Our Kind of Traitor by John le Carre

David John Moore Cornwell — the man the world has come to know as John le Carré — was the son of a con man and a mother he met only at age 21. He spent years in the 1950s and 1960s working for MI5 and MI6 in the most difficult years of the Cold War. His frequently troubled life experiences afforded him the real-world experience that lent such authenticity and depth to the Cold War espionage novels he wrote so ably in the decades to come.

Le Carré’s conflicted alter ego, George Smiley, the protagonist of The Spy Who Came in from the Cold (1963) and other early le Carre novels, embodied the inner doubts of that seemingly simpler time that foreshadowed the distrust and insecurities of the 60s and 70s, once we had lost our faith in the institutions that dominated our world.

Our Kind of Traitor by John le Carré ★★★☆☆

When the Berlin Wall fell in 1989, le Carré skillfully adapted, turning to writing about the more complex, multipolar world that has become ever more familiar to us. His field of battle was still espionage. But his subtext, increasingly, was politics–politics on the grand, international scale. Le Carré’s profound distaste for U.S. interventionist policies emerged clearly. Similarly, he showed his hand (most dramatically in The Constant Gardener) for the large, multinational corporations that have come to overshadow the lives we lead. His characters still emerged as fully formed human beings, for the most part. But his writing took on a moralistic tone that some readers found objectionable.

The spy who never left the cold

Le Carré’s latest work, Our Kind of Traitor, bears a stronger thematic resemblance to the Smiley novels than most of his other recent books. The protagonist — a young, unmarried English couple, actually — found themselves mysteriously caught up in a bizarre espionage caper more complex than any George Smiley might have conjured up. The story revolves around a Russian mafia boss (who proudly calls himself the world’s “number one money-launderer”) and the attempts of a renegade in the English secret service to bring him and his family to asylum in Britain.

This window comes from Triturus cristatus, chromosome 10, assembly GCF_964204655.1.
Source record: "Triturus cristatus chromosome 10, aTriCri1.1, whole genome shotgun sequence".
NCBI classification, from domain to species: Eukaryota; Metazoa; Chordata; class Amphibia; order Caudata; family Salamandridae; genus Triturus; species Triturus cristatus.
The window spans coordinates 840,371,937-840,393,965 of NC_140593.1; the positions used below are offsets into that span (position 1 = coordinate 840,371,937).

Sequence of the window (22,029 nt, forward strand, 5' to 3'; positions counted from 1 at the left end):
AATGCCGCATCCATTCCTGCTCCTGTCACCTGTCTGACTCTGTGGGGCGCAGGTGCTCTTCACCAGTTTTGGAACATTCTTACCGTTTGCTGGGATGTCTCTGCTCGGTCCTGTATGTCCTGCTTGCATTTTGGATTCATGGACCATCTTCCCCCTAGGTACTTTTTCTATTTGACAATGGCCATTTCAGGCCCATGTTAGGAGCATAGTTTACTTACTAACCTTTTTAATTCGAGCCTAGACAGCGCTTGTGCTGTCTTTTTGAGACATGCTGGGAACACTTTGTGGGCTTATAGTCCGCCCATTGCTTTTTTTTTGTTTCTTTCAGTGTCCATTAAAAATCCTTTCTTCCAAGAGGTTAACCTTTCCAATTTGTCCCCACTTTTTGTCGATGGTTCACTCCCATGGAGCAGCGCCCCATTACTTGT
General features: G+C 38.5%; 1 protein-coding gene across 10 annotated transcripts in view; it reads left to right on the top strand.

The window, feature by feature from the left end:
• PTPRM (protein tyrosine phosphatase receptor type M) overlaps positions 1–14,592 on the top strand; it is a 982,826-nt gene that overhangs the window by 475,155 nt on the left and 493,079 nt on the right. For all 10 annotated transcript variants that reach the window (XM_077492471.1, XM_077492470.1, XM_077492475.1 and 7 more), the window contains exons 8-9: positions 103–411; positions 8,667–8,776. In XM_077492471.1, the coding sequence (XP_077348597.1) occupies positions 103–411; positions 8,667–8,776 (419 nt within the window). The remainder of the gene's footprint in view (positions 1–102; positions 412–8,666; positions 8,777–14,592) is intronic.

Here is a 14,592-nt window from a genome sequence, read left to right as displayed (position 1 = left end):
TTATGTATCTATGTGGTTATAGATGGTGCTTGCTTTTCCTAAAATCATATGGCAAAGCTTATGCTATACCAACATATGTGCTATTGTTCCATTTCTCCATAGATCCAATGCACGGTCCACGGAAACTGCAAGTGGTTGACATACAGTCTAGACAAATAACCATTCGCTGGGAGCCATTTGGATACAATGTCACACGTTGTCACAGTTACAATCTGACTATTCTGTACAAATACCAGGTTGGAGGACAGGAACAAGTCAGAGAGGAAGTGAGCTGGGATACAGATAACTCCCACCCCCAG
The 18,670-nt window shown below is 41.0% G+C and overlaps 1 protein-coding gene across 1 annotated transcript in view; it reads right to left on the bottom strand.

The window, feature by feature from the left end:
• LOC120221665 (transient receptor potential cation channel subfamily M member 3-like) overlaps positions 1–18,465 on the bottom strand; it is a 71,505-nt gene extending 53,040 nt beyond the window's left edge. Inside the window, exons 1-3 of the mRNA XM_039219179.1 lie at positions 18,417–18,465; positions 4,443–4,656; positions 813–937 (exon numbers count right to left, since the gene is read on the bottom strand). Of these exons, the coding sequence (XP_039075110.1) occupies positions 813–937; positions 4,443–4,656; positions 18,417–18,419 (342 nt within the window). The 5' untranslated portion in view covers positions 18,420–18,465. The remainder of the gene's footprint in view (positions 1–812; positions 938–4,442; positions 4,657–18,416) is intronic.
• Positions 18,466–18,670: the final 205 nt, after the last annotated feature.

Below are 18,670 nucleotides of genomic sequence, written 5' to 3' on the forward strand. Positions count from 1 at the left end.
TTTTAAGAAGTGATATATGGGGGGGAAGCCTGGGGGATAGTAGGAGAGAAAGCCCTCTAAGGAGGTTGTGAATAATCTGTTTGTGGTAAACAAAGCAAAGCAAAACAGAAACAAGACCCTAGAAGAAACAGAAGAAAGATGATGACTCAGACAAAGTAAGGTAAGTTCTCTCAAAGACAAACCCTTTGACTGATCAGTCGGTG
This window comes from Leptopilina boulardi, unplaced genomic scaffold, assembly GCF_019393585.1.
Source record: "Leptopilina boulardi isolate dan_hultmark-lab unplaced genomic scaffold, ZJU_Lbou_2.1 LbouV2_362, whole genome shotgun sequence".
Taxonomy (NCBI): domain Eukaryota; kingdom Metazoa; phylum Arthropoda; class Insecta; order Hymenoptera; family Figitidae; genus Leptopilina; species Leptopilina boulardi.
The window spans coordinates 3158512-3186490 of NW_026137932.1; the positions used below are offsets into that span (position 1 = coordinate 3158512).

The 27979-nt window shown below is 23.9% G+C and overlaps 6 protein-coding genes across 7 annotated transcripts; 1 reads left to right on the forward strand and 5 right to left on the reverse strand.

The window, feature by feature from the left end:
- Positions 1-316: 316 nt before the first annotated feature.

In the renegade agent’s bruising battles with the powers that be to gain the authority for his plan, and in the doubts and recriminations of the young couple he has dragged into the action, there is much that’s reminiscent of Smiley’s tortured qualms about the moral implications of his work. Four decades later, MI6 is a different beast, of course–a shadow of its former self, sometimes struggling to justify its existence. But Our Kind of Traitor awakens the same sort of moral ambiguity and distrust for authority and convention as did The Spy Who Came in from the Cold.

For additional reading     

I’ve reviewed The Spy Who Came In From the Cold and four other spy novels by John le Carré:

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